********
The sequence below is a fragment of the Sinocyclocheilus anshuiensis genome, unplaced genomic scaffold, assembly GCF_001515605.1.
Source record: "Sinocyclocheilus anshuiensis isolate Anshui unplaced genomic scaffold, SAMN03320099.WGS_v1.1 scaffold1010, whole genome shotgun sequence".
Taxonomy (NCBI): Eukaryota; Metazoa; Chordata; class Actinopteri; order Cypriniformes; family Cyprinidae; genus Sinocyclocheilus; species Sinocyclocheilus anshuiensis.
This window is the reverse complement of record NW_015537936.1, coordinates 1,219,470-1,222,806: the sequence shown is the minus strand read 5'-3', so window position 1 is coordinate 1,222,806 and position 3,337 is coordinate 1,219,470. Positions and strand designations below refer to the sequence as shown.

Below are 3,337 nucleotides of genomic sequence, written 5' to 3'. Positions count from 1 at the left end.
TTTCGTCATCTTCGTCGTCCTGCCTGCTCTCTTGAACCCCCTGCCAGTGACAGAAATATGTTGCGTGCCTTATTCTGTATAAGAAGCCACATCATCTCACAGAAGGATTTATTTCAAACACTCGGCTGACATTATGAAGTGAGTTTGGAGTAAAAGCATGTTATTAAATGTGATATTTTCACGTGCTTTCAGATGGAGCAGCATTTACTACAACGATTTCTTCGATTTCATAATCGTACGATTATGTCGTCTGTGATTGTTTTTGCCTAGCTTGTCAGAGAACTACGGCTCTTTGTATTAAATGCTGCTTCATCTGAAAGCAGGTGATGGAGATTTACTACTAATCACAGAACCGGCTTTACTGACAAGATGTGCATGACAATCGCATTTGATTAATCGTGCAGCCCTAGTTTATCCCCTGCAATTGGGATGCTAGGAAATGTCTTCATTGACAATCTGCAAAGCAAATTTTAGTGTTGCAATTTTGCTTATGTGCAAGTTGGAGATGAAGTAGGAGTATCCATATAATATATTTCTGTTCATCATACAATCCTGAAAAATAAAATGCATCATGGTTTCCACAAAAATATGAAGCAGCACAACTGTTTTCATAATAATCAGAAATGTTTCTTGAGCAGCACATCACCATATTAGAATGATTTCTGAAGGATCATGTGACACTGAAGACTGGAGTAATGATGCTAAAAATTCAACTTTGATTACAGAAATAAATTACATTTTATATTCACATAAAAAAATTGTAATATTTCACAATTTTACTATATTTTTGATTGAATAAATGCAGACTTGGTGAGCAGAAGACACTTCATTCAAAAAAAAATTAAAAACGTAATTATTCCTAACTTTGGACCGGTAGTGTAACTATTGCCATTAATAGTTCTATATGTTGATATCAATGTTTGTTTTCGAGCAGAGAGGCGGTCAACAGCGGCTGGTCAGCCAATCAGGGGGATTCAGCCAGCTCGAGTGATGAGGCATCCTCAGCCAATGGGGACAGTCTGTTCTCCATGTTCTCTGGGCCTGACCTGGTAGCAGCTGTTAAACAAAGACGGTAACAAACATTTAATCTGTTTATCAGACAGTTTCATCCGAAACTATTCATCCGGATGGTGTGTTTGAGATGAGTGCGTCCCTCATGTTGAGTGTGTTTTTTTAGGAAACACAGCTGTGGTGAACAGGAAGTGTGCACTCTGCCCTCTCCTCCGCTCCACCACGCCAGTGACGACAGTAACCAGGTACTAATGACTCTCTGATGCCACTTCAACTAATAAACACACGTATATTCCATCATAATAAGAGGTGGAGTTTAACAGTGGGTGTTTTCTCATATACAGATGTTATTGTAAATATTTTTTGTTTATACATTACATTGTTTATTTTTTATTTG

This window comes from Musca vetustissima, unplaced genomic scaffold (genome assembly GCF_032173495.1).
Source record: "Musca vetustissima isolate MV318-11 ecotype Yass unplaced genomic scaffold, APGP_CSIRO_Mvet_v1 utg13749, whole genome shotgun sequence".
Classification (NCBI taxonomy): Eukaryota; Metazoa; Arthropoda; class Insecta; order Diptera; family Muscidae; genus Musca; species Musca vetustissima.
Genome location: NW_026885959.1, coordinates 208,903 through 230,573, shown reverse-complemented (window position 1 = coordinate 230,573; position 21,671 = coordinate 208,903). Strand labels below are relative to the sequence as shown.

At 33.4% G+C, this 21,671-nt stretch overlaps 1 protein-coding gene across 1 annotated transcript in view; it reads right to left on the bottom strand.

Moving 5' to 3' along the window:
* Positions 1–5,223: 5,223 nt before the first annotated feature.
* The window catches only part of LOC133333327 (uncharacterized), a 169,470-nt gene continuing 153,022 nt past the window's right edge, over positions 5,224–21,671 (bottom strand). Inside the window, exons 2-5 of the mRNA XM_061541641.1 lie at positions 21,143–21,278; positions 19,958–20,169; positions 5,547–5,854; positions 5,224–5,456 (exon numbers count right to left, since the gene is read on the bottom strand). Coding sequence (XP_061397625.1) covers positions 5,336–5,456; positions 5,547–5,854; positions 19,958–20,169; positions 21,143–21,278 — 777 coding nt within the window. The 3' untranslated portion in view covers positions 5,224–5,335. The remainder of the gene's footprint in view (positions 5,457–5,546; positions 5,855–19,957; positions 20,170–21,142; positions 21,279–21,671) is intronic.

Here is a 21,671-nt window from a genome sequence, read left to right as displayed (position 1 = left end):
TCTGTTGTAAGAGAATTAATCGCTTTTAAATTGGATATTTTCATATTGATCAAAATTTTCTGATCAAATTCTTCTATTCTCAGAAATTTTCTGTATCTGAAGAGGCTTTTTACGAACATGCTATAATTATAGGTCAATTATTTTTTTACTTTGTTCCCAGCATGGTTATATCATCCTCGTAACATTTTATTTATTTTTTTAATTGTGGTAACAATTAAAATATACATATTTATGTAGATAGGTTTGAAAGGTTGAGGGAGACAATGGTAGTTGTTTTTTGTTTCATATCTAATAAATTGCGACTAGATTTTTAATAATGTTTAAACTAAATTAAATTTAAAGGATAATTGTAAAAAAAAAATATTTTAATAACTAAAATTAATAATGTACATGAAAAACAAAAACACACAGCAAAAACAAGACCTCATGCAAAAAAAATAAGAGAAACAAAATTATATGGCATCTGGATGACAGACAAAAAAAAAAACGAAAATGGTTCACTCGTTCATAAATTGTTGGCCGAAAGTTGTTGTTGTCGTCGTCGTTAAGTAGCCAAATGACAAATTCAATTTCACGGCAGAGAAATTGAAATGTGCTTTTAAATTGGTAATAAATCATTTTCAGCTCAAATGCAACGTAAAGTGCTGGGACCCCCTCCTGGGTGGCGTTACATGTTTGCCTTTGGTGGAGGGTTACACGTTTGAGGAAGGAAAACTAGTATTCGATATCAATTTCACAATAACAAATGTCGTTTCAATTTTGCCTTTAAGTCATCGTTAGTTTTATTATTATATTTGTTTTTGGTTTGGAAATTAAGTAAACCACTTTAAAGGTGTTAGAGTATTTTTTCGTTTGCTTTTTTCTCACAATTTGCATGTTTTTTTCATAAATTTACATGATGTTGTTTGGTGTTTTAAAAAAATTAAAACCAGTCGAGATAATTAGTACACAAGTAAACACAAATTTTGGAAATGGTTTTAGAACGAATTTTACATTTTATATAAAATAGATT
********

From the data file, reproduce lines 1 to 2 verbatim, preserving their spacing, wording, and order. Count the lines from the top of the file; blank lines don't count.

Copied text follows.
The sequence below is a fragment of the Sinocyclocheilus anshuiensis genome, unplaced genomic scaffold, assembly GCF_001515605.1.
Source record: "Sinocyclocheilus anshuiensis isolate Anshui unplaced genomic scaffold, SAMN03320099.WGS_v1.1 scaffold1010, whole genome shotgun sequence".